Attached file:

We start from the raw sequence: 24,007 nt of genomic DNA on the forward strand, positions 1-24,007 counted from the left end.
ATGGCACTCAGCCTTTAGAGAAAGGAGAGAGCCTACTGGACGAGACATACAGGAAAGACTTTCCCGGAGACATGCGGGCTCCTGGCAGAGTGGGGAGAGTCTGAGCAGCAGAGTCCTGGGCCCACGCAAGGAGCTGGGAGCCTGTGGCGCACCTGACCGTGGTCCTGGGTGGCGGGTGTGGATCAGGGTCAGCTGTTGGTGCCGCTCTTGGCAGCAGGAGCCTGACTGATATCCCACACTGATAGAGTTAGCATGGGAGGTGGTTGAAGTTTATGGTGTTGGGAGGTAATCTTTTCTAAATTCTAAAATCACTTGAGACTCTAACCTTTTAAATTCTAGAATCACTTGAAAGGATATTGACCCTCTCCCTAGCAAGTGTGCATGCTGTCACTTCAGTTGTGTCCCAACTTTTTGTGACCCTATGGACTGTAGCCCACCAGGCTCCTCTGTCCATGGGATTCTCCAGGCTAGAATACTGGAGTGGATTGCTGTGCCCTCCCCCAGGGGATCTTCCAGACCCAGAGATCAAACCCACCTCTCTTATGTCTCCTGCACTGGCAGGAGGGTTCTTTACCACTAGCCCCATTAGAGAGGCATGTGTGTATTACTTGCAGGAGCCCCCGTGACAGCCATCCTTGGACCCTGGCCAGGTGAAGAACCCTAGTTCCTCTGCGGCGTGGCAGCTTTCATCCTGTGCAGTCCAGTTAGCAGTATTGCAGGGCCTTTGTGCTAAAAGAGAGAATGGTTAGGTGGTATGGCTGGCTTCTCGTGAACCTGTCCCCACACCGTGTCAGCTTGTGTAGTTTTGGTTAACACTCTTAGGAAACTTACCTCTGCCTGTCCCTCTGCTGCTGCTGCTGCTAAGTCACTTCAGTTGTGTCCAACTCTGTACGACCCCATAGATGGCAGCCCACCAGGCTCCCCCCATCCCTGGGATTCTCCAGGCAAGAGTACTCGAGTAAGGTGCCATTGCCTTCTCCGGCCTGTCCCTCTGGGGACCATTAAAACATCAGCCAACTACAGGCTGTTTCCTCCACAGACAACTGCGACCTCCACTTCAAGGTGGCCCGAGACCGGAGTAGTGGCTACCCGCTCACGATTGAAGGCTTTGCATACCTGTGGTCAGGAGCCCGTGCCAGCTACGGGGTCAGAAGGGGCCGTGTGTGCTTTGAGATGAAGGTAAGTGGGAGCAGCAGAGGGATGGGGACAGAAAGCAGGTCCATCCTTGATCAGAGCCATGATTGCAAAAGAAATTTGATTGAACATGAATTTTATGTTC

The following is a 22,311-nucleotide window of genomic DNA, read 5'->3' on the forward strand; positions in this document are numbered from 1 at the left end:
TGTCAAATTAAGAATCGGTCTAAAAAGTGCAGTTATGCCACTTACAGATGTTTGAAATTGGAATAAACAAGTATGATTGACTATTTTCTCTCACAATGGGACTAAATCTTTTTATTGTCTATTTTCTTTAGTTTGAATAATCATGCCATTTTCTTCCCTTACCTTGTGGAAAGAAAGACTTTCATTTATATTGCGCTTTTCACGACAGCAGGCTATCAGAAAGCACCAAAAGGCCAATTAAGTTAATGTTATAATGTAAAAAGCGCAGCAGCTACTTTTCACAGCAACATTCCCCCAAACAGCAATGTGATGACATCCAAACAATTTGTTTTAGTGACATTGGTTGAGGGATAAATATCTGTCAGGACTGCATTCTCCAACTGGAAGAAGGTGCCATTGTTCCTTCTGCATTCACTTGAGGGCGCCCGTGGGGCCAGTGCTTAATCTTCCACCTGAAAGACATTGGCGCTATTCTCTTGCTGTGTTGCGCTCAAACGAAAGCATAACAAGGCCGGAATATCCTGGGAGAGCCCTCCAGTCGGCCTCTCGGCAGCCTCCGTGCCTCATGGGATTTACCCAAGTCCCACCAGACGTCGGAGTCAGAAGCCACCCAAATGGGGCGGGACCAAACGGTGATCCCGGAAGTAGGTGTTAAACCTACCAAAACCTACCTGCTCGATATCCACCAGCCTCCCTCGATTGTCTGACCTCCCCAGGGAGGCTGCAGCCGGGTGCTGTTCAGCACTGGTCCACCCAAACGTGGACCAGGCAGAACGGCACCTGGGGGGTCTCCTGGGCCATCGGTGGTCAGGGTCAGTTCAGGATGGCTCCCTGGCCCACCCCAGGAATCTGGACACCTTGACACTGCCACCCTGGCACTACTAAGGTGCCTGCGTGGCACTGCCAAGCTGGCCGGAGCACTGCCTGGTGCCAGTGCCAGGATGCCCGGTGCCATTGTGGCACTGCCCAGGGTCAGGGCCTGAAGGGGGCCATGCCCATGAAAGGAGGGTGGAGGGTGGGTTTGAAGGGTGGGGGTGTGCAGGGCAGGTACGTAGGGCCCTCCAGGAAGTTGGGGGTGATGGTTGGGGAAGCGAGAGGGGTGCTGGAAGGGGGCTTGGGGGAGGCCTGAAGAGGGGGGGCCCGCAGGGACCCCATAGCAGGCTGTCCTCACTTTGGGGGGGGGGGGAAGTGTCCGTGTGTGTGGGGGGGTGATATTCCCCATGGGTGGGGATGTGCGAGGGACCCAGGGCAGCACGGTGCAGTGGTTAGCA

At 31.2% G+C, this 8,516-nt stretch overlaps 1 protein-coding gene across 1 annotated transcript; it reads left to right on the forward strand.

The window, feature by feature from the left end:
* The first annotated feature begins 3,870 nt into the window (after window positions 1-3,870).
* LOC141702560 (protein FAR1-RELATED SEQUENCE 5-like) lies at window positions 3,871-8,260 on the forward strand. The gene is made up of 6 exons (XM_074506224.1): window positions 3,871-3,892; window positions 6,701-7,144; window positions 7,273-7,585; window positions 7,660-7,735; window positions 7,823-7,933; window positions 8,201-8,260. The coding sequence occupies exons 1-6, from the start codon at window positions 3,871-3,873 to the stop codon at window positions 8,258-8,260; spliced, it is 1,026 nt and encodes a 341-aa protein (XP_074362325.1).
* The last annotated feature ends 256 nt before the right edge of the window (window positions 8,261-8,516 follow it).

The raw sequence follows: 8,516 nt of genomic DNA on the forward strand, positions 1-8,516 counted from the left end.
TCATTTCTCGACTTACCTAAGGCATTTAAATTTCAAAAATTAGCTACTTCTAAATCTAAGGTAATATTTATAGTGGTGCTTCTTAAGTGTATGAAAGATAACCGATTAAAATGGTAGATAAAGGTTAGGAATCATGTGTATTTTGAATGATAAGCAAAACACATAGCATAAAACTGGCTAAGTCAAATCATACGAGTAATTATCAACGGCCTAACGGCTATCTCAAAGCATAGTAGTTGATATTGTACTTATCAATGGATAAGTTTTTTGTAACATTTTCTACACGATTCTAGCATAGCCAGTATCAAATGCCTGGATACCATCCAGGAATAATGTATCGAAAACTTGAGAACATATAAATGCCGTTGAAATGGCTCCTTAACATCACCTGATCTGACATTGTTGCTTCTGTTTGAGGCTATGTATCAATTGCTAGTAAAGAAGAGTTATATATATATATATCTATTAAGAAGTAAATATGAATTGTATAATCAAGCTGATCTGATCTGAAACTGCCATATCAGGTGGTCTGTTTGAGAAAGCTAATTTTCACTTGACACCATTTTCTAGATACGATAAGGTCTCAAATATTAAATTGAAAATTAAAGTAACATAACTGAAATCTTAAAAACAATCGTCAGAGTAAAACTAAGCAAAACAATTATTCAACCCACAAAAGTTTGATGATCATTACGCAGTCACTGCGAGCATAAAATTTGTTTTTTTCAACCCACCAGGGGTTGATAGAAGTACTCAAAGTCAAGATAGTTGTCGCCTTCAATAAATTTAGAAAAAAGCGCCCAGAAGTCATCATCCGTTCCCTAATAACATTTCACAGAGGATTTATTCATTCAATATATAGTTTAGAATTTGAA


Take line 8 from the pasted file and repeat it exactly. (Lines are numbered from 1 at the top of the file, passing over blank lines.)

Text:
* LOC141702560 (protein FAR1-RELATED SEQUENCE 5-like) lies at window positions 3,871-8,260 on the forward strand. The gene is made up of 6 exons (XM_074506224.1): window positions 3,871-3,892; window positions 6,701-7,144; window positions 7,273-7,585; window positions 7,660-7,735; window positions 7,823-7,933; window positions 8,201-8,260. The coding sequence occupies exons 1-6, from the start codon at window positions 3,871-3,873 to the stop codon at window positions 8,258-8,260; spliced, it is 1,026 nt and encodes a 341-aa protein (XP_074362325.1).